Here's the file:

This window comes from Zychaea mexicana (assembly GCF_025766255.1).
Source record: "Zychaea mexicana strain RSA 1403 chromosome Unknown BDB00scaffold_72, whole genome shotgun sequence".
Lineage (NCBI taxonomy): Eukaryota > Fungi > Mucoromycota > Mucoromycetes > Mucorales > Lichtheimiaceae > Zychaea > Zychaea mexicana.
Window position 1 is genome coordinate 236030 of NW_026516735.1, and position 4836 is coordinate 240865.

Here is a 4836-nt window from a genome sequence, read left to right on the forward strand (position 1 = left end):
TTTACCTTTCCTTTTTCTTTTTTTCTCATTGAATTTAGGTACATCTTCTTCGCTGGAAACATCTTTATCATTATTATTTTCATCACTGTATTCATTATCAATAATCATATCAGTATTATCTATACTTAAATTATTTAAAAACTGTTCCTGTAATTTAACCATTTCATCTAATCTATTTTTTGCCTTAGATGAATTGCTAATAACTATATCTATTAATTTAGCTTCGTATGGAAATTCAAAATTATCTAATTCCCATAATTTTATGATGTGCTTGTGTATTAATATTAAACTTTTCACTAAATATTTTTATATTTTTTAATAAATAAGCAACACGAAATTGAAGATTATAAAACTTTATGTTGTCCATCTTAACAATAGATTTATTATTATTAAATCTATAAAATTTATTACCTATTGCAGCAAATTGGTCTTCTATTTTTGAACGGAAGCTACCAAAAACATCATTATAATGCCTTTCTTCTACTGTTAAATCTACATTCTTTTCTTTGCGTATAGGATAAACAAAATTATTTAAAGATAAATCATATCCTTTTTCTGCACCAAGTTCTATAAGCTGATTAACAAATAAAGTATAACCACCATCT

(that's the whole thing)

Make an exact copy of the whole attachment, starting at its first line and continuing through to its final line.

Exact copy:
This window comes from Zychaea mexicana (assembly GCF_025766255.1).
Source record: "Zychaea mexicana strain RSA 1403 chromosome Unknown BDB00scaffold_72, whole genome shotgun sequence".
Lineage (NCBI taxonomy): Eukaryota > Fungi > Mucoromycota > Mucoromycetes > Mucorales > Lichtheimiaceae > Zychaea > Zychaea mexicana.
Window position 1 is genome coordinate 236030 of NW_026516735.1, and position 4836 is coordinate 240865.

Here is a 4836-nt window from a genome sequence, read left to right on the forward strand (position 1 = left end):
TTTACCTTTCCTTTTTCTTTTTTTCTCATTGAATTTAGGTACATCTTCTTCGCTGGAAACATCTTTATCATTATTATTTTCATCACTGTATTCATTATCAATAATCATATCAGTATTATCTATACTTAAATTATTTAAAAACTGTTCCTGTAATTTAACCATTTCATCTAATCTATTTTTTGCCTTAGATGAATTGCTAATAACTATATCTATTAATTTAGCTTCGTATGGAAATTCAAAATTATCTAATTCCCATAATTTTATGATGTGCTTGTGTATTAATATTAAACTTTTCACTAAATATTTTTATATTTTTTAATAAATAAGCAACACGAAATTGAAGATTATAAAACTTTATGTTGTCCATCTTAACAATAGATTTATTATTATTAAATCTATAAAATTTATTACCTATTGCAGCAAATTGGTCTTCTATTTTTGAACGGAAGCTACCAAAAACATCATTATAATGCCTTTCTTCTACTGTTAAATCTACATTCTTTTCTTTGCGTATAGGATAAACAAAATTATTTAAAGATAAATCATATCCTTTTTCTGCACCAAGTTCTATAAGCTGATTAACAAATAAAGTATAACCACCATCT